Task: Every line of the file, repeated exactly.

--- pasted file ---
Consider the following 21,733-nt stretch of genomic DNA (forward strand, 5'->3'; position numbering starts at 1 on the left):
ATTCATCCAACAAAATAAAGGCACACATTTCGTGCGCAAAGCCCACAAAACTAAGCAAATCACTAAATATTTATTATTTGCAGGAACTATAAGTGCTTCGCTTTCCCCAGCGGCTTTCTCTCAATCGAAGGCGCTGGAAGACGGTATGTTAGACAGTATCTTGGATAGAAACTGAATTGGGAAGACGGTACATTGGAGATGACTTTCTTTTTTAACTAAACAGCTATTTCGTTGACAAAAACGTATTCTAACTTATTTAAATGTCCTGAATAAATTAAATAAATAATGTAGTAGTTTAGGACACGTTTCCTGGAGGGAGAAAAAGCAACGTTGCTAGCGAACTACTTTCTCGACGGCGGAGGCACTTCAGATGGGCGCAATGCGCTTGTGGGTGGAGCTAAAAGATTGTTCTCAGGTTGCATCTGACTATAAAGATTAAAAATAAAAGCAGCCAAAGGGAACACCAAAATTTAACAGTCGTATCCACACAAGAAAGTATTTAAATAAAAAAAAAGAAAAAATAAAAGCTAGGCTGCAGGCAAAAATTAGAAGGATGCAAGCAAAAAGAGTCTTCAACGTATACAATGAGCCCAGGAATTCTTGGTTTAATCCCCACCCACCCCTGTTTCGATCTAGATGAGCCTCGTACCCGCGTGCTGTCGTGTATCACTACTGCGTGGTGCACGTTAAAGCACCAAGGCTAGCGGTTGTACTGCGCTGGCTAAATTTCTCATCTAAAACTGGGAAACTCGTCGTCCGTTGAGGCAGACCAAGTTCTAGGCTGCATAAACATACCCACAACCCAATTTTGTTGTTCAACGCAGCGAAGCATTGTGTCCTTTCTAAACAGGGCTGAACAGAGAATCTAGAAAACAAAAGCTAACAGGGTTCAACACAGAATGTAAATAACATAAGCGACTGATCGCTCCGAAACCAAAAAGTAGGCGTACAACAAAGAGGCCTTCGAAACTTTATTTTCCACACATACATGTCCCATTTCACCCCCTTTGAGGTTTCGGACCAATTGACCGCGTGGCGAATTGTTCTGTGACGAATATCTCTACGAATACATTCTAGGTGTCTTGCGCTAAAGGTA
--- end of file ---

Consider the following 21,733-nt stretch of genomic DNA (forward strand, 5'->3'; position numbering starts at 1 on the left):
ATTCATCCAACAAAATAAAGGCACACATTTCGTGCGCAAAGCCCACAAAACTAAGCAAATCACTAAATATTTATTATTTGCAGGAACTATAAGTGCTTCGCTTTCCCCAGCGGCTTTCTCTCAATCGAAGGCGCTGGAAGACGGTATGTTAGACAGTATCTTGGATAGAAACTGAATTGGGAAGACGGTACATTGGAGATGACTTTCTTTTTTAACTAAACAGCTATTTCGTTGACAAAAACGTATTCTAACTTATTTAAATGTCCTGAATAAATTAAATAAATAATGTAGTAGTTTAGGACACGTTTCCTGGAGGGAGAAAAAGCAACGTTGCTAGCGAACTACTTTCTCGACGGCGGAGGCACTTCAGATGGGCGCAATGCGCTTGTGGGTGGAGCTAAAAGATTGTTCTCAGGTTGCATCTGACTATAAAGATTAAAAATAAAAGCAGCCAAAGGGAACACCAAAATTTAACAGTCGTATCCACACAAGAAAGTATTTAAATAAAAAAAAAGAAAAAATAAAAGCTAGGCTGCAGGCAAAAATTAGAAGGATGCAAGCAAAAAGAGTCTTCAACGTATACAATGAGCCCAGGAATTCTTGGTTTAATCCCCACCCACCCCTGTTTCGATCTAGATGAGCCTCGTACCCGCGTGCTGTCGTGTATCACTACTGCGTGGTGCACGTTAAAGCACCAAGGCTAGCGGTTGTACTGCGCTGGCTAAATTTCTCATCTAAAACTGGGAAACTCGTCGTCCGTTGAGGCAGACCAAGTTCTAGGCTGCATAAACATACCCACAACCCAATTTTGTTGTTCAACGCAGCGAAGCATTGTGTCCTTTCTAAACAGGGCTGAACAGAGAATCTAGAAAACAAAAGCTAACAGGGTTCAACACAGAATGTAAATAACATAAGCGACTGATCGCTCCGAAACCAAAAAGTAGGCGTACAACAAAGAGGCCTTCGAAACTTTATTTTCCACACATACATGTCCCATTTCACCCCCTTTGAGGTTTCGGACCAATTGACCGCGTGGCGAATTGTTCTGTGACGAATATCTCTACGAATACATTCTAGGTGTCTTGCGCTAAAGGTA